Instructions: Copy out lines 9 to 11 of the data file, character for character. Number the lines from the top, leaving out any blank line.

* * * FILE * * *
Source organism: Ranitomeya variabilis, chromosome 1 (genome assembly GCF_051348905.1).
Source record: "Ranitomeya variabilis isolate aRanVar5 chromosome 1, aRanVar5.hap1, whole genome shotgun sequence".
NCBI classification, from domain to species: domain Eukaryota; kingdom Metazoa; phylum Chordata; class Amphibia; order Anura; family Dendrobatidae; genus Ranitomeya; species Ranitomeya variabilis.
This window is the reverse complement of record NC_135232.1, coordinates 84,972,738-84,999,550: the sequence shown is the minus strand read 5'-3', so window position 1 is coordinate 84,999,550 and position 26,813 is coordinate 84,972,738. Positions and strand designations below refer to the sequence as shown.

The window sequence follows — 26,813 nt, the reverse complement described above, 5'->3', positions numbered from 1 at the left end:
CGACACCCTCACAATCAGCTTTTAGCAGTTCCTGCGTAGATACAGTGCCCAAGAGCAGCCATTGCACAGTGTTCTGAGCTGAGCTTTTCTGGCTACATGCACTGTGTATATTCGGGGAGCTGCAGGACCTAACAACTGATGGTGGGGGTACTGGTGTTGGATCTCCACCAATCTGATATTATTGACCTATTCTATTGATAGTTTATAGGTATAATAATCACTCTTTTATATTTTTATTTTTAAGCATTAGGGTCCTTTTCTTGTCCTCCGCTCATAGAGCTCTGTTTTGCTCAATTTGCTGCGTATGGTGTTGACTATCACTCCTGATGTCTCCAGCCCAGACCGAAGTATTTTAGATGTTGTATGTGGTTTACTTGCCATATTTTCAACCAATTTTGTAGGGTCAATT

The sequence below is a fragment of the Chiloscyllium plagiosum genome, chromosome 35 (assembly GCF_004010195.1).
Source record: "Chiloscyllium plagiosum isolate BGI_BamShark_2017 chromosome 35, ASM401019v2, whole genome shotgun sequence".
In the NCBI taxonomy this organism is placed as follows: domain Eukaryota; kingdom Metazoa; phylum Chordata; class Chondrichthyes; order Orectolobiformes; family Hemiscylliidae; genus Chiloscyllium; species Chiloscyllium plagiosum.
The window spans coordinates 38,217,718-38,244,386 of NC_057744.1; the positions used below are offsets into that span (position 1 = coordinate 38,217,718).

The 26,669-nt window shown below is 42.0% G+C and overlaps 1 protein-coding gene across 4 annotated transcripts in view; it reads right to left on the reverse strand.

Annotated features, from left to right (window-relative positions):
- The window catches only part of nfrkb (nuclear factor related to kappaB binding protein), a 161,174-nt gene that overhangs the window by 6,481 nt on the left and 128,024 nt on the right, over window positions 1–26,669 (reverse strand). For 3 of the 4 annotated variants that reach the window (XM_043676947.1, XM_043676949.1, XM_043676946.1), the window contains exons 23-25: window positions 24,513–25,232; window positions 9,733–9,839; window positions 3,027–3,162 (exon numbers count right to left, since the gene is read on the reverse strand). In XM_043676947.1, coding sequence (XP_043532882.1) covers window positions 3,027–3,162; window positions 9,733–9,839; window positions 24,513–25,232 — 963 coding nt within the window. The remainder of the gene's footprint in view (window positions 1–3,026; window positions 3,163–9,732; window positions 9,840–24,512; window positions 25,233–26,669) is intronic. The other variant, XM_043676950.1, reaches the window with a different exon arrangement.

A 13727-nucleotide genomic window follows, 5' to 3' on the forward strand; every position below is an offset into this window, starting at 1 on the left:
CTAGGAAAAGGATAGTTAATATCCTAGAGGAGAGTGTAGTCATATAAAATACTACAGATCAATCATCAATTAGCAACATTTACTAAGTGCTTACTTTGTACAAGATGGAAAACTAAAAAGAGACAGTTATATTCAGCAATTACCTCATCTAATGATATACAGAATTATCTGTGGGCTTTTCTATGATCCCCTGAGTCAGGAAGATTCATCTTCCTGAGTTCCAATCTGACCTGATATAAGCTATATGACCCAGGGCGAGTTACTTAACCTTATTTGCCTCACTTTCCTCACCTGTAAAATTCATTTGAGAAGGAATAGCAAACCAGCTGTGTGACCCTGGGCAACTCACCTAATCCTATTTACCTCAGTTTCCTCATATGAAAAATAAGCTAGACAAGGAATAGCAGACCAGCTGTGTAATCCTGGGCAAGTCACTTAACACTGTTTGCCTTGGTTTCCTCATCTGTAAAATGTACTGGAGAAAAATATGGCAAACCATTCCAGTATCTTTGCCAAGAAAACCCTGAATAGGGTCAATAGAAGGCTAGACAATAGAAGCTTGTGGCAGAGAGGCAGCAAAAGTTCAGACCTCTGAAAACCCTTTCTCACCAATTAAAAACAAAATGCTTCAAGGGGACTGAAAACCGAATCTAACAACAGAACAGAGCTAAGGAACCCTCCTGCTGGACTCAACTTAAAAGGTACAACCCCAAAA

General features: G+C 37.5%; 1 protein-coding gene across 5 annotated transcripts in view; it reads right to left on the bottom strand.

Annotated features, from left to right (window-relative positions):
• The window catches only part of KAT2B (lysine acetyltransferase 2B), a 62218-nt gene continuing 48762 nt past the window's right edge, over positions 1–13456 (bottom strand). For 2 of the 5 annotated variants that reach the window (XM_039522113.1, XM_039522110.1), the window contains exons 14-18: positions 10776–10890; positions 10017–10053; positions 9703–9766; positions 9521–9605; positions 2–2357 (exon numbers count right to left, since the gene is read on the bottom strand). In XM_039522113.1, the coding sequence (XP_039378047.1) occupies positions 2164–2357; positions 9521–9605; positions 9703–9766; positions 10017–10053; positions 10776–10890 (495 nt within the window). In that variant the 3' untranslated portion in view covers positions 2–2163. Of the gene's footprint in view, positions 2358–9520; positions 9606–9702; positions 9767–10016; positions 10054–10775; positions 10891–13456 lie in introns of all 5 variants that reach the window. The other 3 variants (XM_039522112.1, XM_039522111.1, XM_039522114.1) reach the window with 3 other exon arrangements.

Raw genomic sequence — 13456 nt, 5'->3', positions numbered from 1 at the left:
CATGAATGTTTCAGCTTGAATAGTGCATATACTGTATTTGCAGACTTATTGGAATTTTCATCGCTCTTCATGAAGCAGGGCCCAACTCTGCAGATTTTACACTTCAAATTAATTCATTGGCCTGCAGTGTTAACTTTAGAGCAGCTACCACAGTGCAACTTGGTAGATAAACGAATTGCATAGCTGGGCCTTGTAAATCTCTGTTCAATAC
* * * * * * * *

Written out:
In the NCBI taxonomy this organism is placed as follows: domain Eukaryota; kingdom Metazoa; phylum Chordata; class Chondrichthyes; order Orectolobiformes; family Hemiscylliidae; genus Chiloscyllium; species Chiloscyllium plagiosum.
The window spans coordinates 38,217,718-38,244,386 of NC_057744.1; the positions used below are offsets into that span (position 1 = coordinate 38,217,718).

The 26,669-nt window shown below is 42.0% G+C and overlaps 1 protein-coding gene across 4 annotated transcripts in view; it reads right to left on the reverse strand.